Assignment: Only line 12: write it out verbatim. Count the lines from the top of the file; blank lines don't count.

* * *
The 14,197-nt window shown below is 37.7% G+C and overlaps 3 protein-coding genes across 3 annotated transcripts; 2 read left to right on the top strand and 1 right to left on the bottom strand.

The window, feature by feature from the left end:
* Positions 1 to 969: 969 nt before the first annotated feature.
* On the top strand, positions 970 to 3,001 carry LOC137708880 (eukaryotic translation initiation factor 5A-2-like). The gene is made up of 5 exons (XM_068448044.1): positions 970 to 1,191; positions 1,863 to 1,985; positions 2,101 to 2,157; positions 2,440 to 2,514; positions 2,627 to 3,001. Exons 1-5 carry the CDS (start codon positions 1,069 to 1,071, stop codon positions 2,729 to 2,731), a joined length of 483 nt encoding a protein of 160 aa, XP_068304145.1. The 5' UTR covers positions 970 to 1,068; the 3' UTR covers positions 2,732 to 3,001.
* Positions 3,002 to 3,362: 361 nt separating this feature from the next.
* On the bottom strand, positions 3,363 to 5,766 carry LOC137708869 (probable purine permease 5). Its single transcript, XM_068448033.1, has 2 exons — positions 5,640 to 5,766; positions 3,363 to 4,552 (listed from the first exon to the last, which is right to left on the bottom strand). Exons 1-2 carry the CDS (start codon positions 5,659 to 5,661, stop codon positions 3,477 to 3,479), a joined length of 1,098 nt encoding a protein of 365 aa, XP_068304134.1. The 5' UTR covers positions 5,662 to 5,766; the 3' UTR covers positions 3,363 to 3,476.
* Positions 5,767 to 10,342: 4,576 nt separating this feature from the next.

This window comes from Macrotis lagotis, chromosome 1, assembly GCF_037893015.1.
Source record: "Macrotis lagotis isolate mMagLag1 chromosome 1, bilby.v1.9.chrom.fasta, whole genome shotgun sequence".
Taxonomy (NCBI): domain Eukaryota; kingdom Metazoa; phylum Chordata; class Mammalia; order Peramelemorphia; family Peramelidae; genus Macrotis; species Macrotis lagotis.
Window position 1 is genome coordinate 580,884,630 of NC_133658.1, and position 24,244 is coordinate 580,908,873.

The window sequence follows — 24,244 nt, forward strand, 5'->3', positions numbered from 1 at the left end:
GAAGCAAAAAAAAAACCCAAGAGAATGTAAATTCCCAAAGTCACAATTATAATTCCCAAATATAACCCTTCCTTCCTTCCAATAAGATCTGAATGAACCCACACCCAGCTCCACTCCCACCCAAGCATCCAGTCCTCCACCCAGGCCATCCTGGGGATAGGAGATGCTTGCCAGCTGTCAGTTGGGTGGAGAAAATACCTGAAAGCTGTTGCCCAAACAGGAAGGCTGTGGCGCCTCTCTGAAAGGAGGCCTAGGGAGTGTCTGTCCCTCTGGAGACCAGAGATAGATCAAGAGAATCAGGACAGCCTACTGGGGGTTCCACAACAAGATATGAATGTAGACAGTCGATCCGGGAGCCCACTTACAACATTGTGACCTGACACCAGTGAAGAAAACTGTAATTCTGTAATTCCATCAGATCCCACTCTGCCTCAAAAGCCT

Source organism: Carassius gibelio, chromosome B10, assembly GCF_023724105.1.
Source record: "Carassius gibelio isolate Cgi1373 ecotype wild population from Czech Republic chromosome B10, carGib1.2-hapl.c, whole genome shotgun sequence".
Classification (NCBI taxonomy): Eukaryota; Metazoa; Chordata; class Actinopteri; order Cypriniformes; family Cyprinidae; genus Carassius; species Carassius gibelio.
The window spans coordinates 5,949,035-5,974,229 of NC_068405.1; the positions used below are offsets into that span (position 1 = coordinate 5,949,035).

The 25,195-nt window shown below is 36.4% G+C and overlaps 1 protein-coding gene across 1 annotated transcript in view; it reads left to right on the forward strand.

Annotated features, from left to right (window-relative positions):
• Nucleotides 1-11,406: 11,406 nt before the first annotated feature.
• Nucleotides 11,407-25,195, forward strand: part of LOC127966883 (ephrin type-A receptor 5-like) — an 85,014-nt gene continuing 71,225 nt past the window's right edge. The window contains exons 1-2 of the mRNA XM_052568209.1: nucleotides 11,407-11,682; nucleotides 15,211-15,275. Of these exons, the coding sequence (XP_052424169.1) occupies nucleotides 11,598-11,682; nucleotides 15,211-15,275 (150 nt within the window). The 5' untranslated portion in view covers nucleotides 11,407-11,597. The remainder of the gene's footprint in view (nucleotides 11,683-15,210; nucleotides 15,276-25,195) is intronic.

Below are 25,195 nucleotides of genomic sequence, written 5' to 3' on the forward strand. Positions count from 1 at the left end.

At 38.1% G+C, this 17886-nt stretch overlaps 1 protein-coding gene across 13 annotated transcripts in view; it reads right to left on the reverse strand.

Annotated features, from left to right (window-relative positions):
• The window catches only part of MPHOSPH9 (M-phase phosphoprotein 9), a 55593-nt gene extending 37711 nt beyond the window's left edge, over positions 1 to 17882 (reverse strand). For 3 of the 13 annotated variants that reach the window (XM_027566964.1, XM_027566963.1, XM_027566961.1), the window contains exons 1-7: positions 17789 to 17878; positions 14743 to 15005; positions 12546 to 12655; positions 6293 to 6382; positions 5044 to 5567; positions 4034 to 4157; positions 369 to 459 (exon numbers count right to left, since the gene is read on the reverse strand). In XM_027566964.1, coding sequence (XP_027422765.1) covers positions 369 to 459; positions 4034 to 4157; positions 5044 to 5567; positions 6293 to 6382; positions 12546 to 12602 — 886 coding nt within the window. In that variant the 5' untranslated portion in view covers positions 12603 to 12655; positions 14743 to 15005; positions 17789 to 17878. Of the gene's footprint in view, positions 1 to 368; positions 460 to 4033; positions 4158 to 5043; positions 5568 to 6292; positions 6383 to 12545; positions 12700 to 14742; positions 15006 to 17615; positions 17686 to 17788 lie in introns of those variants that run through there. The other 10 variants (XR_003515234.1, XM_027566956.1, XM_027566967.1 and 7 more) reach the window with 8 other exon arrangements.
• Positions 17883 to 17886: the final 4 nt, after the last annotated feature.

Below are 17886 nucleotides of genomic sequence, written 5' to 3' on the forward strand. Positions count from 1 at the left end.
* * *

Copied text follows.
The window sequence follows — 24,244 nt, forward strand, 5'->3', positions numbered from 1 at the left end: